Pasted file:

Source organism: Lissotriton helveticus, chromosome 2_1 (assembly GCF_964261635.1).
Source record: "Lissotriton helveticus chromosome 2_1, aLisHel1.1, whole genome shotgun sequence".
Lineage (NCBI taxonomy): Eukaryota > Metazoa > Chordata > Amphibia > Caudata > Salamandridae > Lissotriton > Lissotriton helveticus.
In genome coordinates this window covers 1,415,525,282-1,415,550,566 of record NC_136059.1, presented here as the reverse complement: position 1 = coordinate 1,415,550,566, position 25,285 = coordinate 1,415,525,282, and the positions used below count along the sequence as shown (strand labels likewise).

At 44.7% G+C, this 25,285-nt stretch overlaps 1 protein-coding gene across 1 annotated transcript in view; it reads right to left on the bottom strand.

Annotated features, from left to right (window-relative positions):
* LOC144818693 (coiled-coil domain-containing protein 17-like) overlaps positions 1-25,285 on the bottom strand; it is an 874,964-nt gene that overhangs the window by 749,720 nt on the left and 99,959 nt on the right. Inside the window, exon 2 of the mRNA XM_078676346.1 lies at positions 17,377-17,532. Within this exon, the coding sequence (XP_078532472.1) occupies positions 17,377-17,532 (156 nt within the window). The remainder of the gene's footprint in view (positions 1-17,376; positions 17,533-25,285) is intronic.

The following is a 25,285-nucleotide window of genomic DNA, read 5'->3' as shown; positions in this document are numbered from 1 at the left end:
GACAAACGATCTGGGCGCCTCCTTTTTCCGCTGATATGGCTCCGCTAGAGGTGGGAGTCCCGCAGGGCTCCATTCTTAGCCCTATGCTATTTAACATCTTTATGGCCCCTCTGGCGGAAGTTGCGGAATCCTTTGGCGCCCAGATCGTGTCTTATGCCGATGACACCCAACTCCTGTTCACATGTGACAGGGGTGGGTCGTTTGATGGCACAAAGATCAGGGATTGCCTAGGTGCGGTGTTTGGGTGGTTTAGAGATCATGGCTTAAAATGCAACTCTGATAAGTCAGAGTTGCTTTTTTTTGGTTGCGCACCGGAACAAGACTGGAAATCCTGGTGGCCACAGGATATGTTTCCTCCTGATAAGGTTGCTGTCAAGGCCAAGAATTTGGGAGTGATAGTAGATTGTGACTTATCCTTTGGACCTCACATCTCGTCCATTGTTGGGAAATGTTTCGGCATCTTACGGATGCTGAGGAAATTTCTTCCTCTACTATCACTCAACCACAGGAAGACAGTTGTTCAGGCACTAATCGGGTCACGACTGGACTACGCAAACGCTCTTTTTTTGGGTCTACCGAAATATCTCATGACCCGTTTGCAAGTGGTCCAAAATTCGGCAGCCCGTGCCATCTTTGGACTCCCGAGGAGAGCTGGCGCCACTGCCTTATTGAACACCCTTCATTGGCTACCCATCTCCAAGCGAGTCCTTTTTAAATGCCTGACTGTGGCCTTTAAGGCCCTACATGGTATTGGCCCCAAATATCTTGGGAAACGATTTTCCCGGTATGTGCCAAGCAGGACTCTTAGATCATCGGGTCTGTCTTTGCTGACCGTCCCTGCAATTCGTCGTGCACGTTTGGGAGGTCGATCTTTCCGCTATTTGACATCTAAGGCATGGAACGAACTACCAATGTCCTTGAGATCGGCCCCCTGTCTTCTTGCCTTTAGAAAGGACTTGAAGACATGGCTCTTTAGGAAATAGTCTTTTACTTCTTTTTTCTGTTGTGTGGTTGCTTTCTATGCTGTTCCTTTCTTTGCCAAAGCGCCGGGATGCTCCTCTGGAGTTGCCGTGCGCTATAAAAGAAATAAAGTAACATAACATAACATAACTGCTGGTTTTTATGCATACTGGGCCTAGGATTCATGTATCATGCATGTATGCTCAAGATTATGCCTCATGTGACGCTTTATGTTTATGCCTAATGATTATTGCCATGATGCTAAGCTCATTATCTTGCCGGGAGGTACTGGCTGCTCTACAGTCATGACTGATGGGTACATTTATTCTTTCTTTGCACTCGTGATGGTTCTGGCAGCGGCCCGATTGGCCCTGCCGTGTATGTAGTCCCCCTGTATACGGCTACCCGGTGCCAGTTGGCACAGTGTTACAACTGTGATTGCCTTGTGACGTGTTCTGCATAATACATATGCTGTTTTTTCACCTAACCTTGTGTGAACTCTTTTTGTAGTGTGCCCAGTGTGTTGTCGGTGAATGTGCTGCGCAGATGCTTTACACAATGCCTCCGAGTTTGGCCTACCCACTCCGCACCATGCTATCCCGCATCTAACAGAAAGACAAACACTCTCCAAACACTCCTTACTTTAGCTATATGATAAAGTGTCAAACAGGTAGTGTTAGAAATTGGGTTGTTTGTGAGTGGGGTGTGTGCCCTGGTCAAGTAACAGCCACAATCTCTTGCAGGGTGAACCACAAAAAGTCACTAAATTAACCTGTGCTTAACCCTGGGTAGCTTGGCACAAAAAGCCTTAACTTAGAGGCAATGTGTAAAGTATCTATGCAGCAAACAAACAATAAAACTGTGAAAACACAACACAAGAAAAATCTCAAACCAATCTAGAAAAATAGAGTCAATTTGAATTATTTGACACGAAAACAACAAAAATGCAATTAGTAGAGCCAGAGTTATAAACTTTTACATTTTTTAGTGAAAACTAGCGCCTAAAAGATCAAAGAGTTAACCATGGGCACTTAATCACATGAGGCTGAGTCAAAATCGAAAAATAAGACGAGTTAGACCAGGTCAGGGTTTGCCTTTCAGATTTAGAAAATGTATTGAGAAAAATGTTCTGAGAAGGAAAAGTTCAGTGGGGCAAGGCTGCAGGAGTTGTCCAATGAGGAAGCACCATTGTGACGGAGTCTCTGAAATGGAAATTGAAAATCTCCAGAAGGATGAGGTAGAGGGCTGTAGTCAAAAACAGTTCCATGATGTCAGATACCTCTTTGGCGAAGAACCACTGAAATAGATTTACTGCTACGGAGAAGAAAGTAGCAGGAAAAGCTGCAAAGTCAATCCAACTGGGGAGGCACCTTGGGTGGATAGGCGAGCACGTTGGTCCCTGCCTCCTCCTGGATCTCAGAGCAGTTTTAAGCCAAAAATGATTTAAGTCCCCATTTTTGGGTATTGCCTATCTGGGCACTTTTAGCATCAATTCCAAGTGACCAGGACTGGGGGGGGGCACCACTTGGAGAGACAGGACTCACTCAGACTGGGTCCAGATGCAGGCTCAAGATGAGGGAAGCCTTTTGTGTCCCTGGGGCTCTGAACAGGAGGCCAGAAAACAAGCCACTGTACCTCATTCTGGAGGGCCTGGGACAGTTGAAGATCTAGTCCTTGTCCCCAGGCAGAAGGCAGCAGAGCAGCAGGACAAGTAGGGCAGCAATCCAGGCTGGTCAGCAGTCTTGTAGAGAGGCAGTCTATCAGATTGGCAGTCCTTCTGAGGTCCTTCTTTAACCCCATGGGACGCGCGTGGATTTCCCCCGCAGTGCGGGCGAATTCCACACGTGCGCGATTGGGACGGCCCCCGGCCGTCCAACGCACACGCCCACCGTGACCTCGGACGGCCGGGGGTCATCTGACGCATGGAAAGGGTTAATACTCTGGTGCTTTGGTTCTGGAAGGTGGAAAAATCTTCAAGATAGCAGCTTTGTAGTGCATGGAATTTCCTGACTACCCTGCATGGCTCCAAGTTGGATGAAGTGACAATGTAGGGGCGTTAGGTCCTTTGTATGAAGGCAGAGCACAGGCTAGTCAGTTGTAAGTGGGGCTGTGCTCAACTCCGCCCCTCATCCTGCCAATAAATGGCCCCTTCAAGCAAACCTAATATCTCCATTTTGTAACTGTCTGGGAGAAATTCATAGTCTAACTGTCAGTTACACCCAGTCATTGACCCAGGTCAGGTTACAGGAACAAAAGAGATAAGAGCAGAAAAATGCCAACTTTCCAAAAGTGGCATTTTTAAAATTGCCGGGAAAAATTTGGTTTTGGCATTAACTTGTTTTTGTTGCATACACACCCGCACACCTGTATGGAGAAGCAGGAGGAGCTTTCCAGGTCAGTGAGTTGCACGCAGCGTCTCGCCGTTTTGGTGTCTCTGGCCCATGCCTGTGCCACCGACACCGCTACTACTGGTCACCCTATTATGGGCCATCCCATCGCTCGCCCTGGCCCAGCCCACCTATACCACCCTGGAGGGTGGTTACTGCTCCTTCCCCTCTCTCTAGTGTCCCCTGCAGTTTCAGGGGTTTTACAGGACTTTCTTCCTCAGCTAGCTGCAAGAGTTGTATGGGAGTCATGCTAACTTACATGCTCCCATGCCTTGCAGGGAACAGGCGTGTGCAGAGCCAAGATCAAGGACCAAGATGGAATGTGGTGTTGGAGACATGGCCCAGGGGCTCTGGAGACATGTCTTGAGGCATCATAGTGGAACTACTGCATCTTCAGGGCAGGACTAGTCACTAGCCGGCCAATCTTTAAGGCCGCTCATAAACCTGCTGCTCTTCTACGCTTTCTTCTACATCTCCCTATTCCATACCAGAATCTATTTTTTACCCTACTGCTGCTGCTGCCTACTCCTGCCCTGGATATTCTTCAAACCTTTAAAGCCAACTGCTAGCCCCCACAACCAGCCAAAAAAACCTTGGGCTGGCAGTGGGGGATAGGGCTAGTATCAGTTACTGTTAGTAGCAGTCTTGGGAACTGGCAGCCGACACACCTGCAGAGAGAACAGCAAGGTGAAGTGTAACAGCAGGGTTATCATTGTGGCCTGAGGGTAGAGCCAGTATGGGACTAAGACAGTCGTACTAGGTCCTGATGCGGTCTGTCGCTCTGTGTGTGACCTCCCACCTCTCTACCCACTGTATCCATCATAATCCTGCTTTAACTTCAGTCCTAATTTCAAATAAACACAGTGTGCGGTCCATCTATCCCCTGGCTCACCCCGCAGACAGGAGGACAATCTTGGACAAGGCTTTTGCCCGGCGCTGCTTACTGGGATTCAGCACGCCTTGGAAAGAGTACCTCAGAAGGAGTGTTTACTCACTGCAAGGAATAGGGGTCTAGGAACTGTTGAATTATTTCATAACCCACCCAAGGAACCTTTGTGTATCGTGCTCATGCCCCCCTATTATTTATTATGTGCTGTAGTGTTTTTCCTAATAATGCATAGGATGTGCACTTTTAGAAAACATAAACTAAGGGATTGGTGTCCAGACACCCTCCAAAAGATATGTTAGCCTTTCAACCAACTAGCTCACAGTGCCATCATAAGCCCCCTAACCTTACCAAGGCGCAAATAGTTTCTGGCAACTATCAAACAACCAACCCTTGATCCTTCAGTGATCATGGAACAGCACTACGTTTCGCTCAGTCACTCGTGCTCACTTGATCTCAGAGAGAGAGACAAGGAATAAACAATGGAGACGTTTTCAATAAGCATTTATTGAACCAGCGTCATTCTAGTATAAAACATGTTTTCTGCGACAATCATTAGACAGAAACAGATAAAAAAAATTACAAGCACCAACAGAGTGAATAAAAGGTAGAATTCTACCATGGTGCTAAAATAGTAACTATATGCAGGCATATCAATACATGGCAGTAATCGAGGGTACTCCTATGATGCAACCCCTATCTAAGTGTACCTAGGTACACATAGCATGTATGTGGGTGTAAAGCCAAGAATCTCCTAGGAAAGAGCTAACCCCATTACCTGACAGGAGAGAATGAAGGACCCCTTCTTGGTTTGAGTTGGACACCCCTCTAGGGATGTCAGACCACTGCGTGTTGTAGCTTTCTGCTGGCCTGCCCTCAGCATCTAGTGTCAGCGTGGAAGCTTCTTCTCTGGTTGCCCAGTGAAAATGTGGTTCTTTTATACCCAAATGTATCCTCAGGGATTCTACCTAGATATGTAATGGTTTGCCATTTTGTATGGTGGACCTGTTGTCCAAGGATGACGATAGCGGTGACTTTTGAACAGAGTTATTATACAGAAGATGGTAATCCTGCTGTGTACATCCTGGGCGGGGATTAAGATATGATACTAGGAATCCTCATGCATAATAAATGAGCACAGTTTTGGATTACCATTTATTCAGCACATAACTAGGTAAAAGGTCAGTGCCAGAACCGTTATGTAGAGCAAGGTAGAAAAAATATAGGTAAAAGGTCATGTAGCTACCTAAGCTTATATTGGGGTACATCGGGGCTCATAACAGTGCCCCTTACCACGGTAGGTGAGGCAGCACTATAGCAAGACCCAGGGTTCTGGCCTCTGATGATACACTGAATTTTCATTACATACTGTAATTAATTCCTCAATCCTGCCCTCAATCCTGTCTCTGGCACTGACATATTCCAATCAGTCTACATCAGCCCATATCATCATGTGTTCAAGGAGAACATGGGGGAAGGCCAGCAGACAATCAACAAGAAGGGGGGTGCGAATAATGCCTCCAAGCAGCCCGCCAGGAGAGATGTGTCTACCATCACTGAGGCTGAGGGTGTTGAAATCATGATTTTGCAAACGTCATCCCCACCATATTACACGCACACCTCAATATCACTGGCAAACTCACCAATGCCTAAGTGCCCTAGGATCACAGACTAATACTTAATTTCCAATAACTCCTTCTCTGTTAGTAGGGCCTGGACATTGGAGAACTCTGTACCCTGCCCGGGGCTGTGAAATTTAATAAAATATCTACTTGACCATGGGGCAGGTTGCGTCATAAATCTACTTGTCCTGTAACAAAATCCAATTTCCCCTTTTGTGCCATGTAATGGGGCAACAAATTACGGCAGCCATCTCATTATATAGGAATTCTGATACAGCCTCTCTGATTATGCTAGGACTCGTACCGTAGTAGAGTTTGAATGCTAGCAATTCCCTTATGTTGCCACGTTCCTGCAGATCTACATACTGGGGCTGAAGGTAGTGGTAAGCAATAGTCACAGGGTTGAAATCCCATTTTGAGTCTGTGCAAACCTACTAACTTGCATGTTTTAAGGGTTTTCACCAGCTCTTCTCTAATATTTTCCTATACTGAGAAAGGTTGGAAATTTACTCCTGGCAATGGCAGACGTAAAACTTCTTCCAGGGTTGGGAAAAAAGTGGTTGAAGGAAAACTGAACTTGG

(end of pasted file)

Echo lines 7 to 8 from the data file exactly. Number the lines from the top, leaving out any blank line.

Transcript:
* LOC144818693 (coiled-coil domain-containing protein 17-like) overlaps positions 1-25,285 on the bottom strand; it is an 874,964-nt gene that overhangs the window by 749,720 nt on the left and 99,959 nt on the right. Inside the window, exon 2 of the mRNA XM_078676346.1 lies at positions 17,377-17,532. Within this exon, the coding sequence (XP_078532472.1) occupies positions 17,377-17,532 (156 nt within the window). The remainder of the gene's footprint in view (positions 1-17,376; positions 17,533-25,285) is intronic.

The following is a 25,285-nucleotide window of genomic DNA, read 5'->3' as shown; positions in this document are numbered from 1 at the left end: